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If you’re like most people, you get a ton of marketing materials from (mostly) well-meaning businesses trying to get your attention. Sometimes the offer is right on: it’s something you want or need from a business you want to hear from. Other times — maybe even most times — you wonder how you got on this marketing list in the first place. The mail is an annoyance, and that transfers to the company doing the marketing, too.
When you’re sending marketing messages (via email or regular mail) for your own business, don’t be “that guy.” Here’s how to organize your marketing lists to produce maximum results for you and provide a more relevant experience for customers and prospects.
Clean Up Your Act
You’re wasting time and money if you have a messy marketing list that contains inactive, incorrect or uninterested recipients. If you do offline marketing (i.e., using printed materials), send out a first-class mailing with return mail to your entire list at least once a year so you can eliminate bad addresses.
Return service provides the forwarding address or lets you know the piece was undeliverable so you can update or delete the entry. It’s also important to remove duplicate addresses from your list to avoid the unnecessary expense of printing and mailing more envelopes or marketing materials (like postcards) than you really need.
Keeping lists clean is easier with online marketing, though it can be time consuming when doing it totally on your own. That’s why many small business owners use email service providers (ESPs) to manage unsubscribes and bounced emails, and identify duplicate addresses.
“If email addresses continue to bounce, you can assume that the recipient has changed email addresses. It would make sense to delete it from your database,” says Ron Cates, director of new marketing development for Constant Contact, an ESP. “Keeping your mailing list up to date also means removing email addresses that haven’t opened your emails over an extended period of time, as they are tacitly indicating that they don’t want your emails anymore.”
Keep ‘Em Separated
“Segmenting your mailing lists can increase your click-through and conversion rates by as much as 40 percent,” says Jeanne Hurlbert of MySurveyExpert, a Baton Rouge, LA–based survey consultant who specializes in big data for small businesses. That’s reason enough to put in the effort to segment by geographical area, customer type, purchase history or almost anything meaningful you can identify and track about your recipients. ESPs make segmenting easy, but you can keep your own targeted lists.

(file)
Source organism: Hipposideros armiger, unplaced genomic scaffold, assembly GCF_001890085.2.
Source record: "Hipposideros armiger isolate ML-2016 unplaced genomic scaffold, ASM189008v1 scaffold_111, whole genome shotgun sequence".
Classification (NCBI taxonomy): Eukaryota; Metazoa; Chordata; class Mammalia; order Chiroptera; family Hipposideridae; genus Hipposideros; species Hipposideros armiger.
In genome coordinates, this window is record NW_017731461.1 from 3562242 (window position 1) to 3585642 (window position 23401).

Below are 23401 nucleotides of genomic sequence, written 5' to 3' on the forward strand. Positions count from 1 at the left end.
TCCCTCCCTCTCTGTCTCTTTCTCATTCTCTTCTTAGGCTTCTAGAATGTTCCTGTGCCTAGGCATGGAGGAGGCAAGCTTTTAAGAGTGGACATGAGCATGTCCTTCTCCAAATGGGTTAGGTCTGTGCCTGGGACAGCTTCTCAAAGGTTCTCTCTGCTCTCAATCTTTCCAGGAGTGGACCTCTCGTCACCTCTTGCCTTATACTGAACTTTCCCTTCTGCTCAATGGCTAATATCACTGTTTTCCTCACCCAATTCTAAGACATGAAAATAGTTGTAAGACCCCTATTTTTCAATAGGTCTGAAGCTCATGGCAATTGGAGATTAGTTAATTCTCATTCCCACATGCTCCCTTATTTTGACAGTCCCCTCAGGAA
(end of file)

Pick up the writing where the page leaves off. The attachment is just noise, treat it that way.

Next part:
For more robust segmenting, Hurlbert suggests using meaningful customer data from two sources:
“Ideally, you should segment your lists using both demographic (such as age group or gender) and psychographic characteristics (interests, goals or values) so that you send appropriately targeted messages to your customers,” says Hurlbert. Many point of sale systems allow you to track purchase history and collect useful information from customers. Or send a quick survey to new and current customers asking them for more information, including birthdays, preferred products, etc.
Organizing by segments enables you to personalize marketing materials to make them more relevant and useful to recipients, which helps customers see you more favorably, builds loyalty and increases your marketing effectiveness and ROI.
“Knowing what an individual cares about or has purchased recently, and then using that information in your marketing, shows you are listening and not just sending disguised junk mail,” says David Chalfant, director of development for Whitman-Walker Health, a community health center in Washington, DC.
Groom Your Marketing List Carefully
Creating segments is a smart idea, but it requires a delicate touch — and respect for consumers’ information. Too many inquiries, or bad processes that impede actual commerce, make customers unhappy, impacting your bottom line. And their displeasure can spread should they share it via social media.
To get on a customer’s good side, be clear about why you’re asking for customer information and what you’ll do with any that is provided. Consumers will be more apt to provide information if they know they’ll get something beneficial in return. That means don’t ask for information you don’t plan to use. For example, if you ask for a customer’s birthday, use it to send a special discount as a celebration. If you ask for gender or marital status information, segment your mailing lists accordingly.
The Rewards Are Large
Organizing your marketing lists can be a difference maker in a highly competitive business environment, according to Steven Macdonald, online marketer for WorkZone, developer of Web-based project management software. That’s why “the rewards are so large for the people who understand it and do it right,” he says.
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